For example, Tell me about the experience you have following bureaucratic procedures related to X? They get 1 point for even knowing what it is, 2 points for having done it before at all or supervising someone who did it, and 3 points for doing it regularly. This makes it hard to deal with some one who says, I know what it is and I haven’t done that, but I have experience with Y and it is a similar process. If we didn’t put down experience with Y in the rubric, they would get zero points.

    I have learned that you have to give a lot of thought to the questions you ask and how you are scoring them to get a set that gives you a good outcome. You also have to argue with HR about why some questions they think are to vague or open are good questions and be creative in the scoring. For, example, if you gave them a scenario and asked what they would do, you have to create scoring along the lines of (1) was able to identify the problem – 1 point , (2) was able to identify factors to consider in finding a solution – 1 point, (3) was able to articulate a assumptions made- 1 point, and (4) was able to articulate a solution – 1 point.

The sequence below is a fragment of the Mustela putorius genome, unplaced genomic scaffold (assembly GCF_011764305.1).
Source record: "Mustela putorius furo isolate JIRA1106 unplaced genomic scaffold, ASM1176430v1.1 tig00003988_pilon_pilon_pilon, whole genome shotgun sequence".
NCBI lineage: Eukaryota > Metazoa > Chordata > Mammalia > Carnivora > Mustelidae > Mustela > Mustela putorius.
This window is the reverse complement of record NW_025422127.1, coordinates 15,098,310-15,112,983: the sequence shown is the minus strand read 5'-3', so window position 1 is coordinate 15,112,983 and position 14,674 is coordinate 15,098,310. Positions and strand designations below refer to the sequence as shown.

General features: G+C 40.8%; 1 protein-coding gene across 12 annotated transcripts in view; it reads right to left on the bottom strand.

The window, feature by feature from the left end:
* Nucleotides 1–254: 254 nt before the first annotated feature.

18. DH has routinely added 10% onto his current salary. No one is able to verify, and never in writing. Hasn’t backfired yet.

  19. I think it’s more than fair to say something along the lines of “I would need $x to consider leaving my current company” which can include your hoped-for increase. I also agree it is fine to be somewhat evasive because of disparities in benefits. The first time I was involved in a senior-level hire (which involved an executive search firm), we asked for and received written confirmation of the chosen candidate’s current compensation, including W-2 and the other company’s bonus-design document. I say all that because you need an exit ramp if someone wants to confirm current comp and you have inflated it during the conversations.